In the beginning, babies “eat” only formula and/or breastmilk. At approximately four months, usually rice cereal is started. This is the blandest least irritating food. Some parents will introduce rice cereal in the bottle earlier to reduce nighttime feedings with mixed results. Eggs and nuts are among the foods with the most chance to cause an allergic reaction.
Turning Conventional Wisdom on its Head
In the past, pediatricians advised parents to delay foods that have a high likelihood of producing an allergic reaction such as eggs and nuts. Another food commonly associated with allergic reactions is milk and the introduction into the baby’s diet was usually not started until the child was one-year-old. Eggs were approved for children 24-months-old, with nuts and fish introduced at 36 months.
In 2008, the American Academy of Pediatrics issued a statement saying there is no compelling reason to delay the introduction of known allergens in babies’ diets as study data does not support the delay, showing no increase in reactions with children whose diet includes milk, egg or nuts at an earlier age. Unfortunately, the announcement did not provide new age guidelines so it was anybody’s guess as to when to introduce these foods.
The Body of Evidence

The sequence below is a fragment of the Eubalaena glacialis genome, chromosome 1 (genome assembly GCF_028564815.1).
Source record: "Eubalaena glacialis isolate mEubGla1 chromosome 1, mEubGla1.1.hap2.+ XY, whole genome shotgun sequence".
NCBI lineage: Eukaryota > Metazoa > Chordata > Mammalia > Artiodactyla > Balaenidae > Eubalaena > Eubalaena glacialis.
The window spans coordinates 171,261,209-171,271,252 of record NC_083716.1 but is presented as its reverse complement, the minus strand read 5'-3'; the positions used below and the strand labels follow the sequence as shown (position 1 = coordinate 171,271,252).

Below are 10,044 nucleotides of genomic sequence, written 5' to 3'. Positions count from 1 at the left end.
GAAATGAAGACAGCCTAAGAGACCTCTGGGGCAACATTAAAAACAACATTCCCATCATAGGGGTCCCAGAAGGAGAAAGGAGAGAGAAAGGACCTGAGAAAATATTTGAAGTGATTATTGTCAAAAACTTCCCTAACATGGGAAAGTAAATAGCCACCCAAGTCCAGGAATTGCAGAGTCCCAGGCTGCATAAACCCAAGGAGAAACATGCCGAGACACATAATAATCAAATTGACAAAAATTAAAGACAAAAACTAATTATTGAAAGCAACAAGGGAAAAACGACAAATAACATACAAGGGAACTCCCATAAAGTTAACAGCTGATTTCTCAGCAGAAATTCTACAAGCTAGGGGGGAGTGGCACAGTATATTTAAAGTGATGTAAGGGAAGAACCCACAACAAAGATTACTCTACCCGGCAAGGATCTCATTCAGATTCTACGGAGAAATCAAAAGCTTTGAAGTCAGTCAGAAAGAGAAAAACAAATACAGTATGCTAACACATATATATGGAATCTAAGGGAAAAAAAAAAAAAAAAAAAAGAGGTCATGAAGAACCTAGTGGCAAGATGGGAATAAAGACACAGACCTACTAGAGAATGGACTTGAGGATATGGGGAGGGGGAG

The thinking behind the AAP’s announcement is that adding potential allergens early on may actually prevent allergies not protect from them, but the results of this early introduction had very little support and lacked studies at the time. Then as anecdotal evidence began to trickle in that supported this position some pediatricians began to revise their own guidelines; others were not yet convinced due to the lack of randomized controlled trials.
Then in January of 2013 the American Academy of Asthma, Allergy and Immunology provided new guidelines for introducing potential allergens. The new guidelines, like the previous recommendations, provided no studies but based the new guidelines on observational research and suggested the delay in introducing known allergens could actually cause allergies, yet earlier introduction seem to prevent allergic reactions and eczema.
Out With the Old, In with the New
The new guidelines radically move up the introduction of cow’s milk, nuts, and eggs to just 4 months, the same time frame as introducing other solids. Recommendations are to keep to the normal schedule of giving solids beginning with rice cereal, oatmeal, bananas, carrots and other non-allergenic foods, adding another food every three to five days to pinpoint any reaction.
Once these foods are consistently tolerated begin to add cow’s milk and other potential allergens every three to five days, preferably at home in a controlled atmosphere rather than in daycare. Interestingly, mom’s abstinence from these foods while pregnant or lactating did not make any difference between baby’s allergies. Babies born into families with established allergies can be more susceptible to the same so your pediatrician may order infant allergy testing. Another approach, if your pediatrician agrees, is to introduce, in small doses, foods that parents and siblings may be allergic to.
Early introduction of these foods can possibly provide a tolerance, thus heading off dangerous allergies. Always consult your pediatrician before proceeding.